Outside of the return of sports being about as deserving as a gold star for , there’s an argument to be made that the bubble is actively negligent.

With the NFL recently announcing that they would be using BioReference Labs to conduct their COVID-19 testing for players and staff, they became the third league to utilize the lab’s testing services, behind the NBA and MLS. BioReference already provided comprehensive testing to many major healthcare providers throughout the country before the pandemic, but has established itself over the past few months as one of the premier COVID-testing companies in the country, recently winning a contract with the CDC to perform nationwide antibody testing.

Outside of Orlando, other parts of the country are still struggling to receive adequate testing with efficient response times. Meanwhile, thousands of tests are being used in the bubble every week to determine if a player can practice in the afternoon. As The Athletic’s Shams Charania tweeted, consecutive testing rounds have shown no new players testing positive.

It’s apparently a sign that the NBA bubble works, so maybe the MLS, NFL and MLB’s iterations will work too. But there’s a world outside of the bubble that is suffering. A world that is dying and screaming at the people in power, begging them to save them — or if not, then to at least stop negligently murdering them.

So is there a way to reconcile with the bubble? Is it possible to put aside the personal risk players and staff are taking on for our entertainment?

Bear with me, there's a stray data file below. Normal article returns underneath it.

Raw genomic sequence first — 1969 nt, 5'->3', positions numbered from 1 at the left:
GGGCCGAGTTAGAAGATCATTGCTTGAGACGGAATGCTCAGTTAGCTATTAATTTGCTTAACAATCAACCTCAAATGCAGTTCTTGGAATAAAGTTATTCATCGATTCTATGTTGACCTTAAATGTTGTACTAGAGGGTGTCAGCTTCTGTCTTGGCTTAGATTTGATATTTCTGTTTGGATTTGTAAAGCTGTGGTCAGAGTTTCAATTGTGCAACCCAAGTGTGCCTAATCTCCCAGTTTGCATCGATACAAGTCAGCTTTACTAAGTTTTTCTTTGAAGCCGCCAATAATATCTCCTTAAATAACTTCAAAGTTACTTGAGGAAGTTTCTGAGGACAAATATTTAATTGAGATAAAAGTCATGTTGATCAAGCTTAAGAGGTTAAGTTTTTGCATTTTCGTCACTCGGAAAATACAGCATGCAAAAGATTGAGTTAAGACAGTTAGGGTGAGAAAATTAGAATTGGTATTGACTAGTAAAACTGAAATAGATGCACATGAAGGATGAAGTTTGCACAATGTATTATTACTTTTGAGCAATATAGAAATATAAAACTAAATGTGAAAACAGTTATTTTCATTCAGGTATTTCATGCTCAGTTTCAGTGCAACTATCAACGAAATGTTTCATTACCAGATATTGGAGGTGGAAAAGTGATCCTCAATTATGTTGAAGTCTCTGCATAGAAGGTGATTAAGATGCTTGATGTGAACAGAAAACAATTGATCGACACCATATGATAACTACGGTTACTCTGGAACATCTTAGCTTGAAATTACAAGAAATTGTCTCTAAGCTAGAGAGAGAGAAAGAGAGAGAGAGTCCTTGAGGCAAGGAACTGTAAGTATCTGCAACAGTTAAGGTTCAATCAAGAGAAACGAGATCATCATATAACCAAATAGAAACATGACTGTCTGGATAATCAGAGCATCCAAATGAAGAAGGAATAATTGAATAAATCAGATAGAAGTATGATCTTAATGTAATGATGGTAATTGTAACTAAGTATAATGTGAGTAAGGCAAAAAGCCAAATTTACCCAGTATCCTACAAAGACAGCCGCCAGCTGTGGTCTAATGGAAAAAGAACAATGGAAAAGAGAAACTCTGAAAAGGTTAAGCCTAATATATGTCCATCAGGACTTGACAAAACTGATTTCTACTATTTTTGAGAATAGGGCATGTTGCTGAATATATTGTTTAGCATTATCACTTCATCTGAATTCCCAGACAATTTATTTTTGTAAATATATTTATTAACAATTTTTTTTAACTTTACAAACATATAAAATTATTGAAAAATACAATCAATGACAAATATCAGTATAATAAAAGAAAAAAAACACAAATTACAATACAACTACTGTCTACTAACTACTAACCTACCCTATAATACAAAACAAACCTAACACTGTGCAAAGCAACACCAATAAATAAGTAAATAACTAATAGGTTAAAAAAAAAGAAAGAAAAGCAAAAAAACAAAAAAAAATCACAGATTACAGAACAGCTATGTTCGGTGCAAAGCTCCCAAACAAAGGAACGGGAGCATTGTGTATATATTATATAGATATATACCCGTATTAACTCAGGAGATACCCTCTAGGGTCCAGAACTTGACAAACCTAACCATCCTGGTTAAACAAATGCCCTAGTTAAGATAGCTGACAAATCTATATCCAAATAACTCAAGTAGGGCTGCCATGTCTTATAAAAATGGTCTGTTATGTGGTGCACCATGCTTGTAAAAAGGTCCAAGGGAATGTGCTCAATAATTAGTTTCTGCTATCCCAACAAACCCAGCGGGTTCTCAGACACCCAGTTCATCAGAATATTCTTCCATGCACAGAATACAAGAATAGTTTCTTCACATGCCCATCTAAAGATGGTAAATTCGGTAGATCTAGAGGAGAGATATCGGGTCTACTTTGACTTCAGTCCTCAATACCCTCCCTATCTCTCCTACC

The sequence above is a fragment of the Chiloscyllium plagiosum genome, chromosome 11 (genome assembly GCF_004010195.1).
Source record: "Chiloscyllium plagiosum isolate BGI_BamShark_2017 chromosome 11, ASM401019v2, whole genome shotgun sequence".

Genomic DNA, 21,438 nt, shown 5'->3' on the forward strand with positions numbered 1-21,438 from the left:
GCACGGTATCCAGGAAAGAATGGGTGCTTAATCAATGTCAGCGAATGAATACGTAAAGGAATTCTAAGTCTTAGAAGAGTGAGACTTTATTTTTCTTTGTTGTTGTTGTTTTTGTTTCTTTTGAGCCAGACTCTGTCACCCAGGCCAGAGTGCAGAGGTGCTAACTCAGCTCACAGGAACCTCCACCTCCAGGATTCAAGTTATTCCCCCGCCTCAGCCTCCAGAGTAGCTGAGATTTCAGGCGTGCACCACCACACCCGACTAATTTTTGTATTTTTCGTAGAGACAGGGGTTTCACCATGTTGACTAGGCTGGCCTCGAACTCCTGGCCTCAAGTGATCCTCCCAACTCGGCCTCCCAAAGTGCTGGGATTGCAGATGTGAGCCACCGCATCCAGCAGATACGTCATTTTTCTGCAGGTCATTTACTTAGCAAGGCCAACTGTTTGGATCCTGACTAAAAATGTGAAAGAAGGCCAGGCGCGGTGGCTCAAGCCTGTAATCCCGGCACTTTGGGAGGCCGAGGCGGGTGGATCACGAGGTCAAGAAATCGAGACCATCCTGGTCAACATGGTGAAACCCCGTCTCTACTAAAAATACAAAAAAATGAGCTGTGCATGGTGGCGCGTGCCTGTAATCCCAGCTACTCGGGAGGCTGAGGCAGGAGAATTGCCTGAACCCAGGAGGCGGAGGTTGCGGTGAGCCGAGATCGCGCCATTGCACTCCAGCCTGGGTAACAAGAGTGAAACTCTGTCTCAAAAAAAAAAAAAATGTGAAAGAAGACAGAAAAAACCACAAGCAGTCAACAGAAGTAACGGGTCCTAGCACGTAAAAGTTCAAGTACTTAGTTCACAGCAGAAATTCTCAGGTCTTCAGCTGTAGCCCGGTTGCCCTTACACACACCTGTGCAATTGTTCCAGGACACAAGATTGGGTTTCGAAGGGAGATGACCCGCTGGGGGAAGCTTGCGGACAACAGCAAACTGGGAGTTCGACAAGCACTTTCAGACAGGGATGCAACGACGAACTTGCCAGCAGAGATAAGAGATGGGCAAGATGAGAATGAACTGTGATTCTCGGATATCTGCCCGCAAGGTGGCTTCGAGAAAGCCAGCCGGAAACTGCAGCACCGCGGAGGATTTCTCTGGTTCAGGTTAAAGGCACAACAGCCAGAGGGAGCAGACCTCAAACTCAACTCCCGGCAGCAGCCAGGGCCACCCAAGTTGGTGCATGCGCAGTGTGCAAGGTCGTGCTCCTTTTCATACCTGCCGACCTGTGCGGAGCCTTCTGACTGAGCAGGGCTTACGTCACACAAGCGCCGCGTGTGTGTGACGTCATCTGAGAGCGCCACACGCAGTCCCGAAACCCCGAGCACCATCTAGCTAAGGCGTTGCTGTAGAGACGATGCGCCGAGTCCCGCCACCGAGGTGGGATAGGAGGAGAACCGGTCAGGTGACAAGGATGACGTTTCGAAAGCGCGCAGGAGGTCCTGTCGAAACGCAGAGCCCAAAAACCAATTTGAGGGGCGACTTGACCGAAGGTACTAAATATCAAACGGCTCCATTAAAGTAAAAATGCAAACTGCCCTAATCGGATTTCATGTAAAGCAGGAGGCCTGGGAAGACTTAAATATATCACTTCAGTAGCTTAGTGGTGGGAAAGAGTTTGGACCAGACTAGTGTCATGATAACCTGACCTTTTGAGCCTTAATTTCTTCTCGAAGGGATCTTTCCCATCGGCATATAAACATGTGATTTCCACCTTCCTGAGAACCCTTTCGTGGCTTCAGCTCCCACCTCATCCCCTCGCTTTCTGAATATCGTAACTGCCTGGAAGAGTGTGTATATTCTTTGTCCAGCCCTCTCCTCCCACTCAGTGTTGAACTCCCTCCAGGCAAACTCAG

It’s hard to come to any definitive answer on that. Football players whittle away at their health every time they step on the field. Is it hypocritical to enjoy watching them play every Sunday? Yet equating long-term damage accumulated over a career to the immediate effects of a potentially fatal respiratory illness feels murky at best.

On a personal level, I stopped watching football a few years ago because of an inability to reconcile my visceral knowledge of the damage the game does to its players with the enjoyment I got from watching it. But comparing my feelings then to my feelings now is more complex. While football players have to retire to avoid this risk, most basketball players will have a career if they opt out of the bubble.

Luke Kuechly retired from football before the age of 30 due to the repeated damage he sustained in his career. When he walked away, the football world was forced to reflect on what he said in 2017 in regards to the physical toll of the game:

“At what point do you tolerate it, and at what point is it enough?”

The NBA players in the bubble are taking a similar, if not more immediately deadly risk, in playing today. Yet for players like Avery Bradley, who have decided to walk away, there will be basketball later.

On the other hand, there are players like Jamal Crawford, who at 38 might see the bubble as a last chance at participating in the league. Does this make their decision to opt in to the bubble anymore justified?

For myself and a lot of my colleagues who have staked our careers on the lives of these players, it’s hard not to feel like vultures, watching with bated breath as this season limps on.

Should energy be devoted to rifling through one’s ethical cupboard in search of something to make all this easier to swallow?

Or is it easier to just shut up and watch them dribble?



Jayson Kleinman

Jayson is a writer based in Los Angeles. His non-fiction work focuses mostly on the media history and it's impact on modern culture, and he dabbles in poetry.